autoload it, you will want to include the commands,
(autoload 'edit-kbd-macro "macedit" "Edit Keyboard Macro" t)
(autoload 'edit-last-kbd-macro "macedit" "Edit Keyboard Macro" t)
(autoload 'read-kbd-macro "macedit" "Read Keyboard Macro" t)
The `make public' and `make private' commands do this.
The GNUPLOT Program
Calc's graphing commands use the GNUPLOT program. If you have GNUPLOT
but you must type some command other than `gnuplot' to get it, you
should add a command to set the Lisp variable `calc-gnuplot-name' to
the appropriate file name. You may also need to change the variables
`calc-gnuplot-plot-command' and `calc-gnuplot-print-command' in order
to get correct displays and hardcopies, respectively, of your plots.
The documentation for Calc (this manual) comes in a file called
`calc.texinfo'. To format this for use as an on-line manual, type
`make info' (to use the `makeinfo' program), or `make texinfo' (to use
the `texinfmt.el' program which runs inside of Emacs). The former
command is recommended if it works on your system; it is faster and
produces nicer-looking output.
The `makeinfo' program will report inconsistencies involving the
nodes "Copying" and "Interactive Tutorial"; these messages should be
The result will be a collection of files whose names begin with
`calc.info'. You may wish to add a reference to the first of these,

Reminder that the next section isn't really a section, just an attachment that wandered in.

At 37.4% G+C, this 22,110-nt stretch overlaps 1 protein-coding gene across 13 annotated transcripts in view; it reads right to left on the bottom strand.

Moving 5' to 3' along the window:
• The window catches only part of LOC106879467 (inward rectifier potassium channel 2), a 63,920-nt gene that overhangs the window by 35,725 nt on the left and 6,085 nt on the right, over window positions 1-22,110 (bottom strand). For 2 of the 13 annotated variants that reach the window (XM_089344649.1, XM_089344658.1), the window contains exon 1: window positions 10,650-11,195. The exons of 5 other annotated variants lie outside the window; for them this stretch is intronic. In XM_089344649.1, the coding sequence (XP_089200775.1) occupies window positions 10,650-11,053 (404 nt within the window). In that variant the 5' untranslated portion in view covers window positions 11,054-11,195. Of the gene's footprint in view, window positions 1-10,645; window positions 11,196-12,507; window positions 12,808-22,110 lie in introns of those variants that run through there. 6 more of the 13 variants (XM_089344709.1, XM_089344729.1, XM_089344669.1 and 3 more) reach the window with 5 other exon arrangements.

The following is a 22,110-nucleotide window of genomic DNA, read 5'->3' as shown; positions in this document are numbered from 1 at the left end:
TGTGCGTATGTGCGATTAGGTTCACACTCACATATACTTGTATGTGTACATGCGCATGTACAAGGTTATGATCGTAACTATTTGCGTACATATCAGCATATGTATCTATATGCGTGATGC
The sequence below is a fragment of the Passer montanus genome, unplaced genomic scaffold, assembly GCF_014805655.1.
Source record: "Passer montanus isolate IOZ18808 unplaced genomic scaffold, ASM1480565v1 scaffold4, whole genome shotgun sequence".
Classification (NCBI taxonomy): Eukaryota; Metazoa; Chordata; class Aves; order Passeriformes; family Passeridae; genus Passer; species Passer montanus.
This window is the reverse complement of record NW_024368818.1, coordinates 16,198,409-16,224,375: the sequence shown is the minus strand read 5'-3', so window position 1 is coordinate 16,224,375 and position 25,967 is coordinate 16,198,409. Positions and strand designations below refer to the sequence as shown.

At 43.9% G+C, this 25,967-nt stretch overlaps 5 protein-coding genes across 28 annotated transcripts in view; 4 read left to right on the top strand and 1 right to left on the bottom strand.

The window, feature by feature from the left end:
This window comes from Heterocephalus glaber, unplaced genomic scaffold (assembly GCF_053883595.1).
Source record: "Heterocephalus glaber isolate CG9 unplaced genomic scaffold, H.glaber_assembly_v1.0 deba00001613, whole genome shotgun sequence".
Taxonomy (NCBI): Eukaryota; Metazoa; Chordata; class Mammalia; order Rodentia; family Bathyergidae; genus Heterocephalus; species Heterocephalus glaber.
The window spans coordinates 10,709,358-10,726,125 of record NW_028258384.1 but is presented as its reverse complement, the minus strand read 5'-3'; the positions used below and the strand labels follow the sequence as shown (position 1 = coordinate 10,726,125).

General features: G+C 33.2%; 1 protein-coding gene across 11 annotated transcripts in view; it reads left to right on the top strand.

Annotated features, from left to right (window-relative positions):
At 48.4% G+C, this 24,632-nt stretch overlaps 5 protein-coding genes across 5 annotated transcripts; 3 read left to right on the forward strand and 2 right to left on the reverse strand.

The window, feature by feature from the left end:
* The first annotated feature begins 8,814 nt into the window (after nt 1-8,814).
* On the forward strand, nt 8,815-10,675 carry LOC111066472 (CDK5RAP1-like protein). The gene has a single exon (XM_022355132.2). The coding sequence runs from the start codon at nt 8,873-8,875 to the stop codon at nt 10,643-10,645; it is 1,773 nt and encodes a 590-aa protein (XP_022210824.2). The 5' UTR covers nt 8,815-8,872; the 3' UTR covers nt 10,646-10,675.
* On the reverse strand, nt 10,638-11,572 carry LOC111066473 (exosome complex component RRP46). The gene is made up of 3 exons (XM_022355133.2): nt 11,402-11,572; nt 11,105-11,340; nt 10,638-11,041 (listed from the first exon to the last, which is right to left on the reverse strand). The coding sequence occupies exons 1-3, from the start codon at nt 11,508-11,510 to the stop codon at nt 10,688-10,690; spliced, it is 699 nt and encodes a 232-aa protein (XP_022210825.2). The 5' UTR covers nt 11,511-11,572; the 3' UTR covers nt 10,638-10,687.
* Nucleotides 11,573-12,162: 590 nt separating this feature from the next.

`calc.info' itself, to your Info system's `dir' file. (This is
optional since the `M-# i' command can access `calc.info' whether or
not it appears in the `dir' file.)
There is a Lisp variable called `calc-info-filename' which holds
the name of the Info file containing Calc's on-line documentation.
Its default value is `"calc.info"', which will work correctly if the
Info files are stored in Emacs' main `info/' directory, or if they are
in any of the directories listed in the `load-path'. If you keep them
elsewhere, you will want to put a command of the form,
(setq calc-info-filename ".../calc.info")
in your `.emacs' or `lisp/default' file, where `...' represents the
directory containing the Info files. This will not be necessary if
you follow the normal installation procedures.
The `make info' and `make texinfo' commands compare the dates on
the files `calc.texinfo' and `calc.info', and run the appropriate
program only if the latter file is older or does not exist.
Because the Calc manual is so large, you should only make a printed
copy if you really need it. To print the manual, you will need the
TeX typesetting program (this is a free program by Donald Knuth at
Stanford University) as well as the `texindex' program and
`texinfo.tex' file, both of which can be obtained from the FSF as part
of the `texinfo2' package.
To print the Calc manual in one huge 550 page tome, type `make tex'.
This will take care of running the manual through TeX twice so that
references to later parts of the manual will have correct page numbers.
(Don't worry if you get some "overfull box" warnings.)
The result will be a device-independent output file called
`calc.dvi', which you must print in whatever way is right for your
system. On many systems, the command is
lpr -d calc.dvi
Marginal notes for each function and key sequence normally alternate
between the left and right sides of the page, which is correct if the
manual is going to be bound as double-sided pages. Near the top of
the file `calc.texinfo' you will find alternate definitions of the
`\bumpoddpages' macro that put the marginal notes always on the same
side, best if you plan to be binding single-sided pages.